Do flu shots work?

Infectious Diseases Vaccines

Yes. Annual flu vaccines prevent hundreds of thousands of cases of flu and save thousands of lives every year.

The answer to the question “how well do they work” isn’t black and white because it changes from year to year, and even sometimes within a season. But even in a year when the flu vaccine *doesn’t* work particularly well, it still reduces the risk of getting the flu by 40% or more.

In seasons when the vaccine is well-matched to the circulating strains of flu, vaccination can reduce your risk of catching the flu by 60% or more. And so far this season, the circulating strains *are* well-covered by the vaccine.

It also reduces the risk of hospitalization or death, if you do get the flu. A 2018 study showed that adults who were vaccinated for flu had 82% less risk of being admitted to the ICU. A 2021 study showed that vaccinated adults who were hospitalized for the flu were 31% less likely to die of it. A 2022 study showed that flu vaccination reduced children’s risk of life-threatening influenza by 75%.

So yes, flu vaccines work. Exactly how well they work varies from year to year, but even in the worst years, the flu vaccine works.

And flu is really serious! It is not a trivial illness. It remains the most serious infectious disease affecting high-income nations (outside of the COVID-19 pandemic, that is). In a typical year, flu causes tens of thousands of deaths in the United States alone. It’s particularly dangerous for young children and older adults. And even when you don’t end up in the hospital, having the flu feels like getting run over by a bus. It is not just another annoying sniffle.

Usually in the US, flu season really gets going at the end of December and continues through March. But this year, flu has already arrived. CDC reports that “so far this season, there have been at least 8.7 million illnesses, 78,000 hospitalizations, and 4,500 deaths from flu.”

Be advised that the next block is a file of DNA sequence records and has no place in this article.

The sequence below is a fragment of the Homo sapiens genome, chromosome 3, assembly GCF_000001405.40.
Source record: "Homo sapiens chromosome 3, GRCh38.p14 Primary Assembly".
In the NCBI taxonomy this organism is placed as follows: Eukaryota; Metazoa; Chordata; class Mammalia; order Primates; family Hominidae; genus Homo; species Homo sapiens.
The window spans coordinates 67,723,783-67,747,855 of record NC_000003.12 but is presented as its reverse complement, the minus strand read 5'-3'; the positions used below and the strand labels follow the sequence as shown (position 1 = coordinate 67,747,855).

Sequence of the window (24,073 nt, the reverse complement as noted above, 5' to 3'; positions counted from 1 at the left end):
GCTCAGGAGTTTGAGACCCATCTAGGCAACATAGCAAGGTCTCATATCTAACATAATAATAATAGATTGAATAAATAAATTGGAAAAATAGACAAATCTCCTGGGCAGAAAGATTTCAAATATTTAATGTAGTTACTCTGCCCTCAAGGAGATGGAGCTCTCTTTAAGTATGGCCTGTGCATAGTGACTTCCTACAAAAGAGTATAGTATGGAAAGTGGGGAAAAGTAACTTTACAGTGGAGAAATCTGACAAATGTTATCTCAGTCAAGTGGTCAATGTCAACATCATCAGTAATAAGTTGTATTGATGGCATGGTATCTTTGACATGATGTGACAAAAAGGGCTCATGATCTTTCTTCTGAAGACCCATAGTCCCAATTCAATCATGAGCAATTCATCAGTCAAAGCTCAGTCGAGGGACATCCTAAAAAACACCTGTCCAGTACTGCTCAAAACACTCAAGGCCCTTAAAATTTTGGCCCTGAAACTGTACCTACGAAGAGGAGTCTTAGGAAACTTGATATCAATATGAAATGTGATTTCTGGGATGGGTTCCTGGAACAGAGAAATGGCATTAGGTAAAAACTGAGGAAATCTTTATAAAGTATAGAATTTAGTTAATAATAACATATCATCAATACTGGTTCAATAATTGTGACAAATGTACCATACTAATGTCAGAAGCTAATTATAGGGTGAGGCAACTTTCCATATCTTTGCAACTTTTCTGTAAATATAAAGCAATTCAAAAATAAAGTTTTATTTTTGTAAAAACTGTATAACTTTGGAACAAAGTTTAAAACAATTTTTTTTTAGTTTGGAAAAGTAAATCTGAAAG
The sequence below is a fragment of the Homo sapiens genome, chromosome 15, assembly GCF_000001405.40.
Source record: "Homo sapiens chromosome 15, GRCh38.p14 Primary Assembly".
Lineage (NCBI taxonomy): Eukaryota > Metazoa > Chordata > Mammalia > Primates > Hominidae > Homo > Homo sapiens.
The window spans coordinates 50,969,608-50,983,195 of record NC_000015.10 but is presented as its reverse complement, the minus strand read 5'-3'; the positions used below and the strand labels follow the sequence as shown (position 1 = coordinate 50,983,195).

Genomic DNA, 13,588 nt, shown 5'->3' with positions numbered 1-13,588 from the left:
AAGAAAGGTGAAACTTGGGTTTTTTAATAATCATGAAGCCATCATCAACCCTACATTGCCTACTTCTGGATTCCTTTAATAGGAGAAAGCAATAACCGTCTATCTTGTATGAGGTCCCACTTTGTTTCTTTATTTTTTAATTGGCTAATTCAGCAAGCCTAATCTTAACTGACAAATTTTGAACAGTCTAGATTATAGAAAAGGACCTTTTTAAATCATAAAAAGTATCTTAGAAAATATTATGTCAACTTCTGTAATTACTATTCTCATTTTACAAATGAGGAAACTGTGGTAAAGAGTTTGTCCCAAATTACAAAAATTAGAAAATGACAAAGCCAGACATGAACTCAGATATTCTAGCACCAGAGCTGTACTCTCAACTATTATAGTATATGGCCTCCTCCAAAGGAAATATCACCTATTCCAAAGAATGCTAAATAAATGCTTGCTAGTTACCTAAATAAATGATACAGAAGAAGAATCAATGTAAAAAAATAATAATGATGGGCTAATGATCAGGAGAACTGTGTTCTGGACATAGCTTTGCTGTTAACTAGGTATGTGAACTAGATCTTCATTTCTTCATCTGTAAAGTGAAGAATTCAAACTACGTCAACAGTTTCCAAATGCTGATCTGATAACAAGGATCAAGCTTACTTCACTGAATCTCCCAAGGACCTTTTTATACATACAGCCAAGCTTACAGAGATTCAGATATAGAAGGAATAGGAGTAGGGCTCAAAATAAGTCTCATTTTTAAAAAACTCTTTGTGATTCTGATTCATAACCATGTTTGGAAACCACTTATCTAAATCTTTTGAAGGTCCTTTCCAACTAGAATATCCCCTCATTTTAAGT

Doctors are seeing patients for flulike illnesses at rates comparable to the peak of many past flu seasons–over 7% of all visits. Just about every state in the nation has “high” or “very high” rates of flulike illness. Compare this to the last pre-pandemic season for the same week, and it’s pretty clear that we’re in for an unusual flu season. CDC’s Flu surveillance report puts it this way: The cumulative hospitalization rate in the FluSurv-NET system is higher than the rate observed in week 47 during every previous season since 2010-2011.

And it’s just beginning: The number of flu hospital admissions reported in the HHS Protect system during week 47 almost doubled compared with week 46.

We hear so many excuses for why people haven’t gotten their flu shot!

💬 “The flu vaccine doesn’t work anyway.” Yes! It does actually! Stop repeating this, it just isn’t true.

💬 “I think I already had flu back in August this year.” No, you didn’t. You’d know. That runny nose you had for 3 days was not the flu. People who have influenza are frequently so feverish, achey, and exhausted that they cannot get out of bed for 4-7 days.

💬 “The one year I got a flu shot, I got the flu.” Well, one year I got a flu shot and I got a flat tire the same week! Getting a flu shot physically cannot cause the flu, it’s impossible. Sorry to hear about your bad luck though.

💬 “I’m allergic to eggs.” There are options for you, ask your clinician.

💬 “I’ve never gotten one before and I haven’t had the flu in years.” This is like someone telling you that they never wear a seatbelt and they haven’t gotten into a car crash in years. Lucky you! Why wait until your luck runs out?

💬 “I like to wait until later in the season.” Flu is already here, big time. Waiting time is done. It is a myth that the vaccine is updated late in the season. It’s the same whether you get it now or wait until January.

💬 “My home remedy for the flu works great. I take zinc and vitamin C all season.” Great. Do that. I bet it works even better if you’ve had a flu shot.

So if you haven’t gotten your flu shot, STOP with the excuses and go get one today. They’re available on a walk-in basis at most pharmacies. There’s no excuse.

And also, masks prevent influenza transmission. This would be a terrific week to wear a mask if you’re wearing a mask “sometimes.”

CDC: Vaccine Effectiveness: How Well Do Flu Vaccines Work?

CDC: Weekly U.S. Influenza Surveillance Report

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